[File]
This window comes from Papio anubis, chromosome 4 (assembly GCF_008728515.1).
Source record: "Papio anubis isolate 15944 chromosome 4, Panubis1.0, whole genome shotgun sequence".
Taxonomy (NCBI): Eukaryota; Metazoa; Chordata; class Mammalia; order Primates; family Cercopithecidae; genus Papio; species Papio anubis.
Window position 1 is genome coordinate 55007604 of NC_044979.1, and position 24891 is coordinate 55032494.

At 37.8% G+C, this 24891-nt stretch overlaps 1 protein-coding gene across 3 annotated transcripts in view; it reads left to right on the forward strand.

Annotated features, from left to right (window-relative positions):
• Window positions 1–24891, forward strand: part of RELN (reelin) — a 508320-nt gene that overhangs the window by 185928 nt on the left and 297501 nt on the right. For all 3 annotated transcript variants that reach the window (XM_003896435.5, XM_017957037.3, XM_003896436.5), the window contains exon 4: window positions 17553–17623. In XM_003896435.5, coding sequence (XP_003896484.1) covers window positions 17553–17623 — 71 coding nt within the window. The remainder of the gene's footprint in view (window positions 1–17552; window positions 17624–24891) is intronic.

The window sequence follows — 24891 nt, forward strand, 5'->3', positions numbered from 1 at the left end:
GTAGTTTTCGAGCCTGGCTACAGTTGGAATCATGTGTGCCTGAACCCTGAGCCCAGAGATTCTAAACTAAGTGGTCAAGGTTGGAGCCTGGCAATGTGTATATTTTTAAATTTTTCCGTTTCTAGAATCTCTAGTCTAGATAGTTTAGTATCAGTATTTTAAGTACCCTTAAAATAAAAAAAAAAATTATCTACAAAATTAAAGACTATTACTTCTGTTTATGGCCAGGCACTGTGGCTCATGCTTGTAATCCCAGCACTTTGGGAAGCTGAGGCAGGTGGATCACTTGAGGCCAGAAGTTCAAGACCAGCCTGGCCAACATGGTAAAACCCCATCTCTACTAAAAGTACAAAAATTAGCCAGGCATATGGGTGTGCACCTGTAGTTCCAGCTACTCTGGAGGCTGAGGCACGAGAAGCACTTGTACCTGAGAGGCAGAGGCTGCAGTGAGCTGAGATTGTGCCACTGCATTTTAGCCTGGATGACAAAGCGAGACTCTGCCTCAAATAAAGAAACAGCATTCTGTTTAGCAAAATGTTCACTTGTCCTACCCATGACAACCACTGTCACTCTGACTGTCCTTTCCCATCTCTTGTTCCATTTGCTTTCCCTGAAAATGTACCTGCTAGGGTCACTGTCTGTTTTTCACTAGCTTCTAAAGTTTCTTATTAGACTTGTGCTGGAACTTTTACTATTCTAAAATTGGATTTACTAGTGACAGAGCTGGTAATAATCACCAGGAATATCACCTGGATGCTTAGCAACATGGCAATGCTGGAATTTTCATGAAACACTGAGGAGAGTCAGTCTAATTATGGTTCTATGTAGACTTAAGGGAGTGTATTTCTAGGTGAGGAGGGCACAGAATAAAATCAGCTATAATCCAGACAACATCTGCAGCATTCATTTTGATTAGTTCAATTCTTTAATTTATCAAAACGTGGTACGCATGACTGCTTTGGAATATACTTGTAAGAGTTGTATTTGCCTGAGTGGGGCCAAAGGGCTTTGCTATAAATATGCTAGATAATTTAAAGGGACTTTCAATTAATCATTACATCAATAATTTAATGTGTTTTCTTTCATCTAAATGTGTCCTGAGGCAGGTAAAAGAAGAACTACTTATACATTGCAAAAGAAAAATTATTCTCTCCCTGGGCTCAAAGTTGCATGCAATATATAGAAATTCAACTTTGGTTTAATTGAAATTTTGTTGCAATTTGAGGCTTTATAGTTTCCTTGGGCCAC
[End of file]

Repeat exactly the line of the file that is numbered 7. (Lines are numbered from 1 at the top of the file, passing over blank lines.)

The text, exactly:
• Window positions 1–24891, forward strand: part of RELN (reelin) — a 508320-nt gene that overhangs the window by 185928 nt on the left and 297501 nt on the right. For all 3 annotated transcript variants that reach the window (XM_003896435.5, XM_017957037.3, XM_003896436.5), the window contains exon 4: window positions 17553–17623. In XM_003896435.5, coding sequence (XP_003896484.1) covers window positions 17553–17623 — 71 coding nt within the window. The remainder of the gene's footprint in view (window positions 1–17552; window positions 17624–24891) is intronic.